XOIITII UEIIWICK , Me. , August 23. Blaine
made his second speech ot the campaign
here to day. He twitted the prohibitionists
ot inconsistency and Ingratitude toward the
rcpuollcan party which had given the state
all the prohibitive legislation it ever
had. The prohlbltibnlsts did not ex
pect to elect anybody of their own party.
They could only dcteat the republicans.
Passing to the fisheries question
Blalue said : "Canada is In n very peculiar
position. She wants to enjoy the pride mid
sentiment of bclonglm : to tlio Itritlsli empire
and to pocket the piollt and advantage of
having nn American market at the .same
time. We don't think that fair. " Blalno
read at length from the late treaty with Can
ada , commenting as he proceeded , and show
ing bv Its terms that the United States were
placed at great disadvantage.
Train Wreckers Foiled.
CHICAOO , August 25. The Times Joliet
special savs : An excursion train of five
coaches , with three hundred passengers from
Aurora , anivcd to-day over the now load ,
the Joliet , Aurora , & Northern. The rail
road men report ties and logs found
on the track In three dif-
erent places within a mile. They
were discovered In time to prevent vviccks.
Tills was the lirst train over this road , nnd
the officials think the. obstructions were
placed by some 6no whoso property was con
demned or purchased at a low nrlce bv the
AIntal .Midnight AccMent
Coi.UMiius , O , , August 25. Meagre Intel
ligence has been received of a collision be
tween the Dee Linp passenger train and n
Pan Handle freight which was standing on
the track at Mllfoid Centre. Three poopla
are know u to bo killed and soveial .severely
wounded. The accident occuricd about
Ohio Oota There Just the Same.
CHKVENNE , Wyai August 25. [ Special
Telegram to the HEEJI A. Frelck & lirother ,
Sanuusky , Ohio , awarded the contract for
the erection of the new capltol building of
to-nlyhtot $132uou.
Rev. Beectier 111.
LONDOK , August $ i Hev. Henry Ward
Needier Is ill , lie has cancelled a lecture
engagement at Now Hrlghton for next Fri
day , and has gone to the Hydropathic. Instu-
tutu nt Mottat , Dumfrlcshlru , Scotland.
Fatal Jtailroad Wreck.
ASHEVII.LE , K , C. , August 25. The con
struction train on the Asurllle & Spartan-
burg was wrecked to-day. The overseer ami
four convicts were killed and seven convicts
bevciely wounded ,
Drowned in tlio Ulvcr.
A roan's clothas was found on the brink
of the river near the waterworks reser
voir yesterday afternoon , and as no own
er could bo seen in the vicinity nnd no ouo
called for the clothes the natural suppo
sition is that some bather met his death
by drowning , No reports have ofliciully
indicated any clue to thu victim's uamc.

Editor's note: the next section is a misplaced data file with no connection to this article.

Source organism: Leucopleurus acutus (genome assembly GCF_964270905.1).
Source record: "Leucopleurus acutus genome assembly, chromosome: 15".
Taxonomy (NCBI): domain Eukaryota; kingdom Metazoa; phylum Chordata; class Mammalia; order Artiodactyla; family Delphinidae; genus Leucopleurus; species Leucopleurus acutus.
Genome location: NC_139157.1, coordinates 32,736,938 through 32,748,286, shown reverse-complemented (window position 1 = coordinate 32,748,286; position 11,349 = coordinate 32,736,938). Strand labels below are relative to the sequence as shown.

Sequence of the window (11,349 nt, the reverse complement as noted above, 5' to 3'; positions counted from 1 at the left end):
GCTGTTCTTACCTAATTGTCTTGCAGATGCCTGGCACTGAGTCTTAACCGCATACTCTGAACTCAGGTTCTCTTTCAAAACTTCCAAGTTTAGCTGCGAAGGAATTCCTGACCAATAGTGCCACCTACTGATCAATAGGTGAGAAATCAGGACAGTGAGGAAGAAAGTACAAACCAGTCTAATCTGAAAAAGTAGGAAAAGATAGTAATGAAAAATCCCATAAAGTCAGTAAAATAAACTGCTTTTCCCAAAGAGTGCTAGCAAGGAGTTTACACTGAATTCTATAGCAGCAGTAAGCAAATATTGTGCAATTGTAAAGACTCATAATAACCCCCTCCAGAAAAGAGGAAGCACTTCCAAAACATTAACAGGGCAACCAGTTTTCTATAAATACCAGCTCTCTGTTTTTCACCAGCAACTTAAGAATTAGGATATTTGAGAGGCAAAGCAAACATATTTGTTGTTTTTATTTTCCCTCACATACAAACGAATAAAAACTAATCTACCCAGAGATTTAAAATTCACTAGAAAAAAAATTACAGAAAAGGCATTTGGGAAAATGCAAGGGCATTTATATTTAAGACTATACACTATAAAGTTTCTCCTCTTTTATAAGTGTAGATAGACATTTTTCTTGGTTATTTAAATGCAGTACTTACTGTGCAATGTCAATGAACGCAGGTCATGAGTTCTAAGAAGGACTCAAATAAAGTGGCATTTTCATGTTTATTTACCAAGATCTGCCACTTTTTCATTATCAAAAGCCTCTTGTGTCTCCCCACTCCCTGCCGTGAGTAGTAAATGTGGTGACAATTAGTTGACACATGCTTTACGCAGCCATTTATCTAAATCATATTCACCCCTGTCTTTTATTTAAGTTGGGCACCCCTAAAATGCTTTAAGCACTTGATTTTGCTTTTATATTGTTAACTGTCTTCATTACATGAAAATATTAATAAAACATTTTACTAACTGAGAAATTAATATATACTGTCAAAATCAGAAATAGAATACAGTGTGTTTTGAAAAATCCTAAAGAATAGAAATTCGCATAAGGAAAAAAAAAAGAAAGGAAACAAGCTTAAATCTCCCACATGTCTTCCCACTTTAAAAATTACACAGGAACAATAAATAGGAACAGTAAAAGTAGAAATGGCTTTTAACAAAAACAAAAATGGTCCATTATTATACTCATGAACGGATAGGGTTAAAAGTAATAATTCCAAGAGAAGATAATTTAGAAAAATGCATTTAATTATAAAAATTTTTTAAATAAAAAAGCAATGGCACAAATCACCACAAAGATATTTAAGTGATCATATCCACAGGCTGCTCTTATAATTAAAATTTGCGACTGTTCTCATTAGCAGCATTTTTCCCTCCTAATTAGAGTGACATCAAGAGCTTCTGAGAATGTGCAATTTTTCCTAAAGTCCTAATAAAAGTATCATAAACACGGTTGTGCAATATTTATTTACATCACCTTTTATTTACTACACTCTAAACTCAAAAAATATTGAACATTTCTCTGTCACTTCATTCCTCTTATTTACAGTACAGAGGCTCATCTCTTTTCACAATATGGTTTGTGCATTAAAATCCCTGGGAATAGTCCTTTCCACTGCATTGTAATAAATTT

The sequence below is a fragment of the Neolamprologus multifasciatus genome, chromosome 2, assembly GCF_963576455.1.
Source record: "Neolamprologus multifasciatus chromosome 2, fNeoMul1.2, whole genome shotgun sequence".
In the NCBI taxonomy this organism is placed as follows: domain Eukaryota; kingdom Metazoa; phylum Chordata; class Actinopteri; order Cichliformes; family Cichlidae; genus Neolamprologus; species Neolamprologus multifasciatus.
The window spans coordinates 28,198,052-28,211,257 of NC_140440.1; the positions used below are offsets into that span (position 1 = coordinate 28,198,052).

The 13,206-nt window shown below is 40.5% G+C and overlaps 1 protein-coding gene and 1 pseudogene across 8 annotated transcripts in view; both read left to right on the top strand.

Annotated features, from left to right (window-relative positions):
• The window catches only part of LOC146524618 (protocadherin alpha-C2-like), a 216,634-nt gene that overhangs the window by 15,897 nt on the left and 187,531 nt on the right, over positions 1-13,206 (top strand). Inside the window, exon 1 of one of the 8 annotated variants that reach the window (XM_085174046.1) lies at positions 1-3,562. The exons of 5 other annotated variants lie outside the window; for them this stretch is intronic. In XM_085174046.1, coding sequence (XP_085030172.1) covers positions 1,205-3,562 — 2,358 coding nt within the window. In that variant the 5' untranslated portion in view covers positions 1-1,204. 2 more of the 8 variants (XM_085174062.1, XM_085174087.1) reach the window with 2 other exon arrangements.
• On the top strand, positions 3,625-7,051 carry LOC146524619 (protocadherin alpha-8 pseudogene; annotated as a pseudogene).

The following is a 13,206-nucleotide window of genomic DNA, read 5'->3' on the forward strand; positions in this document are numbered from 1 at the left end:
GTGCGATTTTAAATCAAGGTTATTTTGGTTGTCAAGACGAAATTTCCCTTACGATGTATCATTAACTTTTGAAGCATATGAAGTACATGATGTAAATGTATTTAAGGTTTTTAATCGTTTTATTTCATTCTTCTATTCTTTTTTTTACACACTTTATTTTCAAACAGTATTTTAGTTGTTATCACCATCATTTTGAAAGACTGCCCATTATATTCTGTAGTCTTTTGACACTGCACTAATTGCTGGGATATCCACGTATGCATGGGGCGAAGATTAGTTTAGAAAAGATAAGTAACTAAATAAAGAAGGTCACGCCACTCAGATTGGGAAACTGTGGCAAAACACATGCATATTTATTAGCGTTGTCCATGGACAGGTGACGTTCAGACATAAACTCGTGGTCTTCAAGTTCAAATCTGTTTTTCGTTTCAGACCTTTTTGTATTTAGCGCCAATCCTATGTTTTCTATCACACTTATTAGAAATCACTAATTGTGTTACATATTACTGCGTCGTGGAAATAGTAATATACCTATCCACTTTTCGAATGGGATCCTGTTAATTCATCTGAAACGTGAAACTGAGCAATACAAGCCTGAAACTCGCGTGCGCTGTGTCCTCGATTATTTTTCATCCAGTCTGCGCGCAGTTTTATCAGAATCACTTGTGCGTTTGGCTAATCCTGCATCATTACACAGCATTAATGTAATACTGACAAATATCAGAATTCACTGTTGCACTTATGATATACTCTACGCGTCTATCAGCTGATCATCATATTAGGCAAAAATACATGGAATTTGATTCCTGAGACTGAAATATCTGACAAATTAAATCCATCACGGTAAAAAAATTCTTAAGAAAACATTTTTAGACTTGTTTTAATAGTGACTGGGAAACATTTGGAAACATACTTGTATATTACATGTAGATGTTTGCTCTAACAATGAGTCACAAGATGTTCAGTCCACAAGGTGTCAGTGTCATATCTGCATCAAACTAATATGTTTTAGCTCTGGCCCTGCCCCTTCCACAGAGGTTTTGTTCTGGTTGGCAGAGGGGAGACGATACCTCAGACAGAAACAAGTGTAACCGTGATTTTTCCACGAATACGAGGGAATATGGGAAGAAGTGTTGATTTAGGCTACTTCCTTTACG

PTinv rnt i < nnpf
Prince Alexander to Ret'irn to His Scat on
the Bulgarian Throne.
liontlic Dethronement wni
The Prince's Manly Ucfnsnl to
Slen Atullcntion Papers Trio
General Sltiintlon.
On Ills Way Monte.
LONDON , Auettsl 25. [ JSew Yoik Herald
Cable-Special to the But : . ) fho boU In
formation ninlil tin1 eonllictinc Bulgarian tel
egrams leads me to s\y that Prlncu Alexan
der , Ignorant of the counter revolution , has
started for his home In D.unistadt. but will
doubtless get Information of it and ictnrn to
Sofia. The revolution has ludicrously col-
Inpsed. The pilnccvvas piessed bj fourteen
disaffected ofllccM to sign an abdication and
was pioml ed that If he signed It he would
be allowed to leave the country unmolested.
Neither that nor the threats which followed
could Induce the hero of Gtivnlt/a to put his
name to tlie abdication. Tlio prince nevei
hesitated one moment , but daring his ag-
eressois to do their vvoist , cist fiom him
the document that was to have secured his
fieedom. He wastaken to liehova , where a
small yacht was In waiting. Tills eraft was
manned by n cievv not exclusively
composed of Bulgarians. There
seems to be some doubt
as to the nationality of the yacht , but the
riverside population declare it sped along
with greater rapidity than any Danube
steamer. A detachment of Bulgarian troops
with fixed bajoticts was soon on board.
When the jacht passed Kustchak , Silcs-
tria deputations had alieady arrived there
from the KaravelolT government to hall the
vessel and to receive the pilnco when ho
should land. No notice was taken of the
signal they made.
LONDON , August 25. The government has
received a number of important dispatches
from the cast , and Salisbury has been re
quested by telegraph to return to London
SOKIA , August 25. The piovlslonal gov
ernment created by the revolutionists has
been overthrown. Clement , Gioucff , and
Xaukoffc , three of its members , weic arrested
and thrown into prison , and tnoold members
reinstated. The deception practiced upon
them by the circulation ot n report that
Alexander \oliuitarlly addicting has ex
asperated the troops and civilians alike , and
the revulsion ot populai feeling In favor ot